Simon is no doubt frustrated and scared at the fact that society can’t get over something so simple. But alas, he’s not some all-powerful God and can’t do anything to change it. He could only hope that when the people around him find out, it wouldn’t all go straight to Hell. And because of how his small town isn’t as open minded as some others, he feels like his world his slipping through his fingers slowly and that he can’t get this particular weight off his back. So he eventually confides in Abby, and comes out to her. Naturally, she’s accepting and doesn’t make a big deal out of it which he is very much thankful for. This causes him to feel better and lighter than before. But that doesn’t change the fact that Martin is still blackmailing him and he couldn’t tell Blue or her or anyone else. He couldn’t even bring himself to bring up Blue to anyone. Though things were getting slightly better, it wasn’t enough for him to feel completely okay.
So, as the month goes on he does his best to help Martin get with Abby. And during the time he spends with both of them, he finds that if Martin wasn’t being immature, they could actually be friends. It was in these moments where he wishes he was straight. Though he wasn’t akin to straight people for he has expressed that he wishes they could “Get their sh** together”,” he sadly knew things would a lot less complicated. Simon tries his best to hide and control his feelings since he’s quite reticent. But eventually it goes down hill when Martin sees a misunderstanding and gets angry at Simon, prompting him to post the screenshots he has of his emails on the school’s Tumblr site.
Simon doesn’t even realize what’s happened until the next day when Leah and Nick come up to him and try but fail to ask him about it. He’s left confused until Nora shows him what’s happened. That’s when Simon feels his world has completely slipped from his hands. This wasn’t the way he had planned to come out to his siblings or friends or the rest of the school for that matter. Nora is quick to reassure him though, but he doesn’t really feel any better because the only thing that crosses hiss mind is Blue. So his next step is quickly towards Blue. He does his best to write an apology email, but ultimately what he feared happened. And for the rest of the day he was stuck thinking about Blue.
Things don’t really get better as the bullying started on that same day. But surprisingly it wasn’t as bad as he thought it’d be. Martin even tries to apologize, but it useless for Simon just blows up. Simon doesn’t fogive him and tells him how he’s taken something from him. This shows that he’s considering the importance of sexual identity. Something he doesn’t really do in the first couple of chapters. The next thing he knew, he was sitting in his car, crying. Simon lost his grip.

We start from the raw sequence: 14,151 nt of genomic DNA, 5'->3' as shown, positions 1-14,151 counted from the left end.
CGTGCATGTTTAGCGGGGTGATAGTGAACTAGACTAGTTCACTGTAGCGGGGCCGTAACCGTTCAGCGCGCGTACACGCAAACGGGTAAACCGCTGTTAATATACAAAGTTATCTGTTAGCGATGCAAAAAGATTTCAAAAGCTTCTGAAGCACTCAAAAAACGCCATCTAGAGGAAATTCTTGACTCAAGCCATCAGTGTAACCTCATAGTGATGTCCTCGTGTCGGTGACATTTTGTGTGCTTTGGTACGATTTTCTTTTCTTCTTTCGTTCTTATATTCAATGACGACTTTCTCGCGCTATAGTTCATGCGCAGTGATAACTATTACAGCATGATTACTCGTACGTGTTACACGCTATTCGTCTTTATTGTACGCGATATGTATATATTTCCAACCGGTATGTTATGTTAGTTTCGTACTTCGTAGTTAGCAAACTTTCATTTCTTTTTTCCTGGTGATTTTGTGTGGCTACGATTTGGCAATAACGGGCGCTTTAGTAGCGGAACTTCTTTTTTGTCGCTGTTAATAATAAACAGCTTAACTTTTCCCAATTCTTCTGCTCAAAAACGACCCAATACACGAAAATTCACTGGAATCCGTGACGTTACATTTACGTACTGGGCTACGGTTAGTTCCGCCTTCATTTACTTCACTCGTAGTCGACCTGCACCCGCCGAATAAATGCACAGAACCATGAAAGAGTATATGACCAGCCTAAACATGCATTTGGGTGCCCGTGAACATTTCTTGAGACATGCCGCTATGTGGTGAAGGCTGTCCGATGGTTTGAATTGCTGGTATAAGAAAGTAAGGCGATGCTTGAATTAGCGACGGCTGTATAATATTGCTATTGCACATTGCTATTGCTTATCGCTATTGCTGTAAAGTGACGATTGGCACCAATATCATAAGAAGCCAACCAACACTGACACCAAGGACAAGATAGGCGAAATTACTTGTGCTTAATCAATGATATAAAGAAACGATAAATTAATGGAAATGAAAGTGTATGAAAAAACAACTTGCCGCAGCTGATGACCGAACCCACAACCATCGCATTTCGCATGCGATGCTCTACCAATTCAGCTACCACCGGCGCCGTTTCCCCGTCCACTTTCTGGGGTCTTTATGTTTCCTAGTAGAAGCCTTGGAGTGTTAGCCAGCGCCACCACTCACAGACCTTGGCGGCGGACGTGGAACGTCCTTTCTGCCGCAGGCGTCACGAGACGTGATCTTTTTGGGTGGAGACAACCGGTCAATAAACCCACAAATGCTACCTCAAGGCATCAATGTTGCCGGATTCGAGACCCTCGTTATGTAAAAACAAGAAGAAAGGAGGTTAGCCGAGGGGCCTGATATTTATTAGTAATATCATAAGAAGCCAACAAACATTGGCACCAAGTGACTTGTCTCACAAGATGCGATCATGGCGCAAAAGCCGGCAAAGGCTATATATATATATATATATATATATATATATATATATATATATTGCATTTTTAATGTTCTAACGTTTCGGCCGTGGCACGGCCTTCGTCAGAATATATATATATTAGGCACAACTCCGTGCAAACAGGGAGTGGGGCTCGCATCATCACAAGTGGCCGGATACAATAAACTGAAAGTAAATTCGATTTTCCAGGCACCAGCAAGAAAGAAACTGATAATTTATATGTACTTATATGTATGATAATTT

But things slowly get better as he finds out who Blue is and his friends do their best to not make his sexuality in anyway an awkward big deal. However his family doesn’t do that well, as his mother explains to him, “You were our only boy.” That’s when he sympathizes with his mother, but still keeps his beliefs about sexuality. Martin still tries to apologize. But eventually, his life is good and he then thinks that maybe he wants his sexuality to be a big deal as in the last page he thinks: “Maybe it’s holy freaking huge awesome deal. Maybe I want it to be.”
Simon goes through a bit of an identity crisis because of where he lives. But the culture around him doesn’t make an inormous impact as he thought it could. In the end he was still the same Simon who loves Oreos and Elliot Smith. During the beginning of the book, he was very hesitant to come out, and he didn’t even have much pride in himself. But as the book progresses, he learns how be open with those around him and accepts himself even if his small town was close minded and his family thought that this was a ginormous milestone in his life. Everything he feared became a reality but he works his way around it and he soon becomes proud of he is. So as much as he hated the fact that his sexuality is a ‘big deal”,’ he was happy to know in the end it was. Though it was a roller coaster of emotions, the outcome was simple and only a few things changed.